Ninth Circuit Notes Possible Split Re Federal Court’s Power to Inquire into Validity of State Court Orders under § 922(g)

Per U.S. v. Young, 458 F.3d 998 (9th Cir. Aug. 17, 2006):

We consider the conditions under which federal criminal law prohibits an individual from possessing a firearm if he is the subject of a state domestic violence restraining order.

. . .

The government contends that the district court wrongly expanded the requirements of § 922(g)(8) beyond the statutory text. Young, however, argues that the statute requires a state court hearing meeting the traditional requirements of due process. This case requires us only to construe § 922(g)(8); we do not consider whether the procedural protections in the underlying Washington DVNC statute satisfy due process.

First, we address Young's argument that "Congress only attached a firearms disability to those individuals who ... have already had a due process hearing." [FN14]

FN14. We note at the outset that there is a Circuit split as to whether § 922(g)(8) requires proof of a valid restraining order. The Fifth Circuit has squarely rejected the contention that a federal court should probe into state proceedings, noting that " 'nothing in section 922(g)(8) suggests that the validity of the particular predicate court order may be inquired into in the section 922(g)(8) criminal prosecution.' " United States v. Hicks, 389 F.3d 514, 534 (5th Cir.2004), cert. denied --- U.S. ----, 126 S.Ct. 1022, 163 L.Ed.2d 853 (2006) (quoting United States v. Emerson, 270 F.3d 203, 213 (5th Cir.2001)). However, the Seventh Circuit's decision in Wilson, 159 F.3d at 289-90, by entertaining a defendant's challenge to the underlying restraining order proceedings, has implicitly concluded that a due process hearing is required. To the extent that the Seventh Circuit intended to adopt this view, we decline to follow it, as explained below, because it appears to be in tension with the Supreme Court's decision in Lewis.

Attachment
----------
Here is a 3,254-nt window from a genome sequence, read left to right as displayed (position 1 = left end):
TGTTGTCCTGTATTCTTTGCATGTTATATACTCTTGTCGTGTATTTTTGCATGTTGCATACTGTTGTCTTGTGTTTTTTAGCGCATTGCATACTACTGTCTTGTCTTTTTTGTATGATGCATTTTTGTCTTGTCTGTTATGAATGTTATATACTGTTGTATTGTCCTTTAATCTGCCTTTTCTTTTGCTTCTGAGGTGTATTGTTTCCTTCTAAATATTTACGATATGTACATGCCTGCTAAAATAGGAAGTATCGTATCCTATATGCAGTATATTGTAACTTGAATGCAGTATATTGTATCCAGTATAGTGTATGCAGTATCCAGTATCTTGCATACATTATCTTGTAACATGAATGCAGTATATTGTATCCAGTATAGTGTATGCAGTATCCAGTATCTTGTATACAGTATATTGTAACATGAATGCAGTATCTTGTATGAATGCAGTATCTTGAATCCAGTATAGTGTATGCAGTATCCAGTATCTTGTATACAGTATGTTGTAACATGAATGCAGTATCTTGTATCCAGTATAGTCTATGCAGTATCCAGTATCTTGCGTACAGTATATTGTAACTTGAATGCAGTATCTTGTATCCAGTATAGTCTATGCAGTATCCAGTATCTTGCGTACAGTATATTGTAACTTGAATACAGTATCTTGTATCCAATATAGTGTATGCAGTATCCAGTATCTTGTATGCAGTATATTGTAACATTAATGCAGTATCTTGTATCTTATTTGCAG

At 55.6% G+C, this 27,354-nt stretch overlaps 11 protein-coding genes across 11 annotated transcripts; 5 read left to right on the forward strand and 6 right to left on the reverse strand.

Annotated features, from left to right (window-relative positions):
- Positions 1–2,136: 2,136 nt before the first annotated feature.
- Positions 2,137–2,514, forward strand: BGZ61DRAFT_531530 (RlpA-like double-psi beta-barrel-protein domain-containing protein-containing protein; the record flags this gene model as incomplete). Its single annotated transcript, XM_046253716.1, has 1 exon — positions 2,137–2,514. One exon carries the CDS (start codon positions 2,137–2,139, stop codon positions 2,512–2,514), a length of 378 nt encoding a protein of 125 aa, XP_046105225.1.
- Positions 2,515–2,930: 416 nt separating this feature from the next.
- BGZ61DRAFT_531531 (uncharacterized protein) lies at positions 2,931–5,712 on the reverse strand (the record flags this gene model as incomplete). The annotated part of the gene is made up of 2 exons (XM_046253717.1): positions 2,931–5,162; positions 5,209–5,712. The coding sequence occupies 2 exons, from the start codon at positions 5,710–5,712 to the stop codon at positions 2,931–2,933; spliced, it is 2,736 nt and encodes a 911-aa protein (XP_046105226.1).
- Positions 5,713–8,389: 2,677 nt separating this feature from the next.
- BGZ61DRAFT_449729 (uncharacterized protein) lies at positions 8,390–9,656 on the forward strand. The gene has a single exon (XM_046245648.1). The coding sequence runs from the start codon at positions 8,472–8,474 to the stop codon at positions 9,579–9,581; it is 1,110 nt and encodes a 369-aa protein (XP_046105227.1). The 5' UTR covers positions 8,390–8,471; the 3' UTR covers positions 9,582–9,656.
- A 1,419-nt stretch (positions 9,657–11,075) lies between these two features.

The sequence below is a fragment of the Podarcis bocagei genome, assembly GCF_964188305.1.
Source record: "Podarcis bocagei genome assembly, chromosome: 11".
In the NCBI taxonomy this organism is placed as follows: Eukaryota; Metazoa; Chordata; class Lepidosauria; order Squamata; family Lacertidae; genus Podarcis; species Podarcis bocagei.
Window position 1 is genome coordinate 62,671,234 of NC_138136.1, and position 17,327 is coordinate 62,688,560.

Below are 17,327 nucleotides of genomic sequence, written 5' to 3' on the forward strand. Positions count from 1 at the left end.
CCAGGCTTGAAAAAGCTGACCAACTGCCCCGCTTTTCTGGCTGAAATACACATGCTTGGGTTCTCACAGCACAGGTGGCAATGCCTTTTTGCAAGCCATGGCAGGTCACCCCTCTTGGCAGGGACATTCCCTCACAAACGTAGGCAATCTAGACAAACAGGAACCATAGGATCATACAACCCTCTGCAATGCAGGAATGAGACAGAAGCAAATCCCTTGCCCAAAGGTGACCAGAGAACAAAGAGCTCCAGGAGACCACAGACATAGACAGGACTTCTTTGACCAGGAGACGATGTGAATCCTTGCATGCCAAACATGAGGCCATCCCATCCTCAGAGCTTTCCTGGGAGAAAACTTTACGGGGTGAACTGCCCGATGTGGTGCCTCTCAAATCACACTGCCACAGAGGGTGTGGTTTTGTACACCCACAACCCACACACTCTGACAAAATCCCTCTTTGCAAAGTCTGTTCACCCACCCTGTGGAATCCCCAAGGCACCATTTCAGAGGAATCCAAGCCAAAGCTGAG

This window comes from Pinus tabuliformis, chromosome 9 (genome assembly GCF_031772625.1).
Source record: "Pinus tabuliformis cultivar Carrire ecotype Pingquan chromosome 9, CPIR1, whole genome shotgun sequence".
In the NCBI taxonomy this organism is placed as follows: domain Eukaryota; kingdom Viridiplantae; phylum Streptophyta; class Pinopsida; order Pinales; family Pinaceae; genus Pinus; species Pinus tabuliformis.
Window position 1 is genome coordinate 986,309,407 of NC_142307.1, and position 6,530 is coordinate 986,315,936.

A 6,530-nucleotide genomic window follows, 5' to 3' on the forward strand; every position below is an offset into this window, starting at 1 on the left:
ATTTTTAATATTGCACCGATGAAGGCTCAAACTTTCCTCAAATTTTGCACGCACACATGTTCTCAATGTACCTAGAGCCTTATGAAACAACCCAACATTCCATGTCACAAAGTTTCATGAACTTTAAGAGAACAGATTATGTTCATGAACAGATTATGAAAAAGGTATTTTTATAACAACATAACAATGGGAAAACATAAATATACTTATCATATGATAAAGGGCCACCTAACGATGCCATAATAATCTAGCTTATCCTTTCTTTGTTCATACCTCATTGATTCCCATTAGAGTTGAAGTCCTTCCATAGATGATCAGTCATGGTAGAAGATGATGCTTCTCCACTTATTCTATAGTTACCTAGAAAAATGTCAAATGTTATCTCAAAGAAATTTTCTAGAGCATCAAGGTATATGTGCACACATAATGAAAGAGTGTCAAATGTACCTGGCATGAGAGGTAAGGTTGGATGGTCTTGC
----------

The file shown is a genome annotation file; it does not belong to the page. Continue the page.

Young argues that the Sixth Circuit has also followed Wilson in United States v. Calor, 340 F.3d 428, 431 (6th Cir.2003). We disagree. Calor did not endorse the Seventh Circuit's view that the defendant could challenge the constitutionality of the state court proceedings in federal court. Rather, it interpreted the statute itself and then noted that its result was "consistent with that of the Seventh Circuit." Id.


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